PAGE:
Experiences have become the hottest commodities the market has to offer. No matter where we turn, we are constantly inundated by advertisements promoting products that promise to provide us with some ephemeral experience that is newer, better, more thrilling, more genuine, more flexible, or more fun than anything we have previously encountered. In turn, consumers themselves are increasingly willing to go to great lengths, invest large sums of money, and take great risks to avoid "the beaten track" and "experience something new." Working with an interdisciplinary approach, this book critically analyzes the significance this market for experiences (and interest in them) is having as a generative motor of cultural and socioeconomic change in modernsociety. The book's contributors are active scholars working in the Department of Service Management at Lund University, the Copenhagen Business School, and the Center for Regional and Tourism Research. They come from the disciplines of anthropology/ethnology, business administration, and cultural geography.
What advantages, challenges and opportunities are contained within the scope of film tourism? How can the destinations, the tourist players and the local business sector cooperate with the film industry? How have others proven successful in their work with film tourism?
This article traces the development and changes in film politics in Norway from 1913 to 2013. With the Film Theatres Act of 1913, the government in Norway established a cultural law that has had wide-reaching consequences, and this law is still regulating important aspects of distribution and presentation of film in Norway. Initially film was only seen as a dangerous medium, and from 1920 an entertainment luxury that should be taxed, but after World War II the attitude of the government changed. Since 1950 all feature-length fiction films has received government support. The changes in attitude as well as in means of support of film from 1950 to today in Norway are discussed in this article.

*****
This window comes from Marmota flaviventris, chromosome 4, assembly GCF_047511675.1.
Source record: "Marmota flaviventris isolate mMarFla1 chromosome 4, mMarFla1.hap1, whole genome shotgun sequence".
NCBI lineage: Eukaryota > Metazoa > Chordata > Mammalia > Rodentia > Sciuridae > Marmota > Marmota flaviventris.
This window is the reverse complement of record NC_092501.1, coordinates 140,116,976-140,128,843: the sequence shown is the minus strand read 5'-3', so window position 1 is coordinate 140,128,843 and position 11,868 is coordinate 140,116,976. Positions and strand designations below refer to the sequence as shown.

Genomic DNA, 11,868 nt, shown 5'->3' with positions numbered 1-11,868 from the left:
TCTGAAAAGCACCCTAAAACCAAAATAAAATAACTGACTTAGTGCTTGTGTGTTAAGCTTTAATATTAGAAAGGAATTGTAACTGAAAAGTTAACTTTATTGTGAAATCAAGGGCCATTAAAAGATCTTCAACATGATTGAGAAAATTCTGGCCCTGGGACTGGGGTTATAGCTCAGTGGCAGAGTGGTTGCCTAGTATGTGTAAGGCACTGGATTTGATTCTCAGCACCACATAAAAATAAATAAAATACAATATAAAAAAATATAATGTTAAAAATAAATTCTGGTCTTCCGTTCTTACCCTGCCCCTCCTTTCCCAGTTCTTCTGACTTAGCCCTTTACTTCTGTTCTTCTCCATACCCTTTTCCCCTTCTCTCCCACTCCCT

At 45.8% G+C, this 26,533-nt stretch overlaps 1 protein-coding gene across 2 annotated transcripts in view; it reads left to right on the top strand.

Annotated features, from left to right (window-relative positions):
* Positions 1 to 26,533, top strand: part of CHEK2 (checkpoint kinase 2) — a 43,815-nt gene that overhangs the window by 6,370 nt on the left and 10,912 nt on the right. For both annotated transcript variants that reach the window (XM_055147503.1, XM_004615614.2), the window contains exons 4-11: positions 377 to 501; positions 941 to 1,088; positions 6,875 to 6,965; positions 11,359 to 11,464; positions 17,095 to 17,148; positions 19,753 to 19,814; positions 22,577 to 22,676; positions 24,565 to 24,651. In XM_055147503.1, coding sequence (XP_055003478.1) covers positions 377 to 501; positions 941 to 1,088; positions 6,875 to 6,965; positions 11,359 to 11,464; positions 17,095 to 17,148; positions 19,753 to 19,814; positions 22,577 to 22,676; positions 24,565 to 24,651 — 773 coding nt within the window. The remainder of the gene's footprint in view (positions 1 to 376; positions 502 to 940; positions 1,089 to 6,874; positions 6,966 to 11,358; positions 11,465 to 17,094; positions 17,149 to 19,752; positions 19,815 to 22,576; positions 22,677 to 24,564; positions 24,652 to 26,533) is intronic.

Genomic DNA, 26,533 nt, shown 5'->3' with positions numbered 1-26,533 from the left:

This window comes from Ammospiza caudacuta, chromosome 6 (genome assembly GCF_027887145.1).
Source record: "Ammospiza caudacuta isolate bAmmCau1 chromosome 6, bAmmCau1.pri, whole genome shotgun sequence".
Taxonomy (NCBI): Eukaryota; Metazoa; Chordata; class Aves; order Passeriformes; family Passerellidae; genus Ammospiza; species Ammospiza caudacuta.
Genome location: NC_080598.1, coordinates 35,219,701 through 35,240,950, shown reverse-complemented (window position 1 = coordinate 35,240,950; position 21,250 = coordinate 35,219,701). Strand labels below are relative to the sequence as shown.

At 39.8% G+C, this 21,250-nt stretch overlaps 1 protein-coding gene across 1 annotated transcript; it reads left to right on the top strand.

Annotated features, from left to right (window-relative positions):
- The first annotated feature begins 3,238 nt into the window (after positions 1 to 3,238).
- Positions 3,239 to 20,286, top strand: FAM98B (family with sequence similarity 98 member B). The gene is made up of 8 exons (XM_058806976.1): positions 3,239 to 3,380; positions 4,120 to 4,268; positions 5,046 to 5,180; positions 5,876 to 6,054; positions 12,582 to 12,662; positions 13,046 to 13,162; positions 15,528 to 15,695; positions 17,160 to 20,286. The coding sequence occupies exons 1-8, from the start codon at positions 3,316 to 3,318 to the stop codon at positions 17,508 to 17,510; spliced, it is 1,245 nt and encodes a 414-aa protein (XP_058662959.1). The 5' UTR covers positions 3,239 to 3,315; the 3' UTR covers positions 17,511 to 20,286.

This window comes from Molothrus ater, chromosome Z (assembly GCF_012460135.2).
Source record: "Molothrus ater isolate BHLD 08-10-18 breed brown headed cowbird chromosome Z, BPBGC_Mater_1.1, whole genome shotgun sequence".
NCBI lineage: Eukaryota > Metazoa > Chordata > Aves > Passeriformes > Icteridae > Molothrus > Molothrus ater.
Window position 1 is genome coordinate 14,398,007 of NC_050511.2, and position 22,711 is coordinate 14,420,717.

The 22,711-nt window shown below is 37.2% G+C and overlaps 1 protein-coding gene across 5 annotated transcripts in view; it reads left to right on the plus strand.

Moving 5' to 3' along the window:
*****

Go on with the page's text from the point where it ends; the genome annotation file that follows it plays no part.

Easier Said Than Done - Kartlegging og evaluering av virkemidler for film- og musikknæringen i Trøndelag
Dette er en analyse av virkemiddelapparatet, og hvordan det fungerer opp mot musikk og filmbransjen i Nord- og Sør-Trøndelag. I rapporten har
vi brukt økonomiske nøkkeltall for å kunne vurdere utvikling i disse to bransjene.
Bildet denne rapporten tegner er ganske tydelig. Musikkbransjen i Trøndelag er relativ stor, men sliter med økonomien og ser ut til å være inne i en stagnasjonsperiode. Film på den annen side er mindre, men er inne i en positiv utvikling. Tilbakemeldingene vi har fått gjennom de kvalitative intervjuene er omtrent like klare. Virkemiddelapparatet for film er ryddig, oversiktlig og velfungerende. Fra musikkbransjen har vi hørt om et virkemiddelapparat som i større grad er fragmentert, vanskeligere å forholde seg til og i mindre grad er proaktivt opp mot bransjen.
Karin Ibenholt er ansvarlig for denne databasen. Send gjerne forslag til endringer eller bidrag til henne.